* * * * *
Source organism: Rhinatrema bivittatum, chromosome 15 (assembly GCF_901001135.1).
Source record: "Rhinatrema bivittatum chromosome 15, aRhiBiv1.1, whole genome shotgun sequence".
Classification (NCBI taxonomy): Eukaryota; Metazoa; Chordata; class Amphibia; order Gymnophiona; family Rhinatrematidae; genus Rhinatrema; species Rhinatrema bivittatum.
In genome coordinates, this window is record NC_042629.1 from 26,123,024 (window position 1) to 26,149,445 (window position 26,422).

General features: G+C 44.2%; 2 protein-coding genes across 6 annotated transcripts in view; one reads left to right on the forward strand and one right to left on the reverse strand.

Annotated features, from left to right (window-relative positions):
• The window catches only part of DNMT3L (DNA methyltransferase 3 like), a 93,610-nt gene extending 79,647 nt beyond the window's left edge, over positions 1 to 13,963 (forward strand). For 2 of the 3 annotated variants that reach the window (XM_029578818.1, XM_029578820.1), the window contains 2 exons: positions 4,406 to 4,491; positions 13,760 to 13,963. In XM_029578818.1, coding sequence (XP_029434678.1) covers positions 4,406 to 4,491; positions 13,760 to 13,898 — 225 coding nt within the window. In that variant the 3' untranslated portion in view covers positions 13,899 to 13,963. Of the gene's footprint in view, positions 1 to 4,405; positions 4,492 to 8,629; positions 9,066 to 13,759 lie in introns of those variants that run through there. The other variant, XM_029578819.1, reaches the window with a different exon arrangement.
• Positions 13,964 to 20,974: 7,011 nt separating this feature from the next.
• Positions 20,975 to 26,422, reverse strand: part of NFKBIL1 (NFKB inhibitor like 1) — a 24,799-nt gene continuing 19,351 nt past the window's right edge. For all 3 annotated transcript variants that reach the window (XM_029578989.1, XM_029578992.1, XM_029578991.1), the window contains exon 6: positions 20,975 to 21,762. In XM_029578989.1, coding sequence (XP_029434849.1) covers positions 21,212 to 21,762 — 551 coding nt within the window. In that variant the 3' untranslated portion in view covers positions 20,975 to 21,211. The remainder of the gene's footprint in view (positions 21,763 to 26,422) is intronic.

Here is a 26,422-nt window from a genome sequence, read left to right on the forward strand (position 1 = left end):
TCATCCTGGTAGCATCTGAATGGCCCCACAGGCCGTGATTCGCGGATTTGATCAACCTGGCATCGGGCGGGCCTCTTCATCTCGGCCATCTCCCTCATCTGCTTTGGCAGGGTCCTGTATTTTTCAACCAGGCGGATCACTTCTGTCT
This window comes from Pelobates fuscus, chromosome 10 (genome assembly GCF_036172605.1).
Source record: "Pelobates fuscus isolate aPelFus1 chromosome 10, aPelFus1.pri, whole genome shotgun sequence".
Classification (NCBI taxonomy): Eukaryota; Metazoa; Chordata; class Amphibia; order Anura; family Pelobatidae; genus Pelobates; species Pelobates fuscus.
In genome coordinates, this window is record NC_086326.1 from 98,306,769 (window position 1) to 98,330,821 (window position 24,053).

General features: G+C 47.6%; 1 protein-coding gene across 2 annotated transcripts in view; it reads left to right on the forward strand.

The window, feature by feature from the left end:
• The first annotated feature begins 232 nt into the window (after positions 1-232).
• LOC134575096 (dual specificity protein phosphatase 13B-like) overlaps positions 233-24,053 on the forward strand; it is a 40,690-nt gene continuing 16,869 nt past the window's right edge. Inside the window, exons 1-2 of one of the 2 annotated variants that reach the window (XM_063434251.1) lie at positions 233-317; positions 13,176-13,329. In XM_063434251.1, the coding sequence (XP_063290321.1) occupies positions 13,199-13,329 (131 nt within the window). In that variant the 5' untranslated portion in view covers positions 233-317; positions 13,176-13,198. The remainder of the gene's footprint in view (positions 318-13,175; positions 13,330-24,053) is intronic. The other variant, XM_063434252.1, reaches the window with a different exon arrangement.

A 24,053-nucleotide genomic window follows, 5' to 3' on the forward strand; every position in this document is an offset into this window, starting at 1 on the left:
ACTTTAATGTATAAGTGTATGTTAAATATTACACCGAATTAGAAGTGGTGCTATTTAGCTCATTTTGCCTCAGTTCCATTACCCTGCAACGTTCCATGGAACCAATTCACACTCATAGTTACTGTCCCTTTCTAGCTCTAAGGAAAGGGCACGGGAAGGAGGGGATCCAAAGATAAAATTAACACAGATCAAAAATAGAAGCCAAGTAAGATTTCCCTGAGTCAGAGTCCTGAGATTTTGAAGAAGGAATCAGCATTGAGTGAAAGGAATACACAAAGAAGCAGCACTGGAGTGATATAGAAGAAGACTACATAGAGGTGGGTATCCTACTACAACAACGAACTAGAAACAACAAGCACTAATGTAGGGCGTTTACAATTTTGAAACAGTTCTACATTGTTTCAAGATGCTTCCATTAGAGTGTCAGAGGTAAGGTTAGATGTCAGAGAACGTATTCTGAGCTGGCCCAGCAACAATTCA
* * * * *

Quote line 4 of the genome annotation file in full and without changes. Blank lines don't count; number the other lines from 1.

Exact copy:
In genome coordinates, this window is record NC_042629.1 from 26,123,024 (window position 1) to 26,149,445 (window position 26,422).